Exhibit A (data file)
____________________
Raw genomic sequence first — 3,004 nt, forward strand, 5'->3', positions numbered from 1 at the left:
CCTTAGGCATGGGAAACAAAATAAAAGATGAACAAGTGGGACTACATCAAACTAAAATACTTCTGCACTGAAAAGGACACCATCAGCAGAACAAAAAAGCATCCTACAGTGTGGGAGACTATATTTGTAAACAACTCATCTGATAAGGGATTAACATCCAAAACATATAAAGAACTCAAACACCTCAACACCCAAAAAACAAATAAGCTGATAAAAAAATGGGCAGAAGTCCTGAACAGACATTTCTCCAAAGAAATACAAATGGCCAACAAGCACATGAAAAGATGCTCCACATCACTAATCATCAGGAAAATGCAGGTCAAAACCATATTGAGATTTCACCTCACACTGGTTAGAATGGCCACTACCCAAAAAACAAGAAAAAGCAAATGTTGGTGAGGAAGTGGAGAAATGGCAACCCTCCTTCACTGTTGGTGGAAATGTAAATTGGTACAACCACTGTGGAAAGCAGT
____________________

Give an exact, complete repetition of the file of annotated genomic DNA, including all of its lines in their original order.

Raw genomic sequence first — 3,004 nt, forward strand, 5'->3', positions numbered from 1 at the left:
CCTTAGGCATGGGAAACAAAATAAAAGATGAACAAGTGGGACTACATCAAACTAAAATACTTCTGCACTGAAAAGGACACCATCAGCAGAACAAAAAAGCATCCTACAGTGTGGGAGACTATATTTGTAAACAACTCATCTGATAAGGGATTAACATCCAAAACATATAAAGAACTCAAACACCTCAACACCCAAAAAACAAATAAGCTGATAAAAAAATGGGCAGAAGTCCTGAACAGACATTTCTCCAAAGAAATACAAATGGCCAACAAGCACATGAAAAGATGCTCCACATCACTAATCATCAGGAAAATGCAGGTCAAAACCATATTGAGATTTCACCTCACACTGGTTAGAATGGCCACTACCCAAAAAACAAGAAAAAGCAAATGTTGGTGAGGAAGTGGAGAAATGGCAACCCTCCTTCACTGTTGGTGGAAATGTAAATTGGTACAACCACTGTGGAAAGCAGT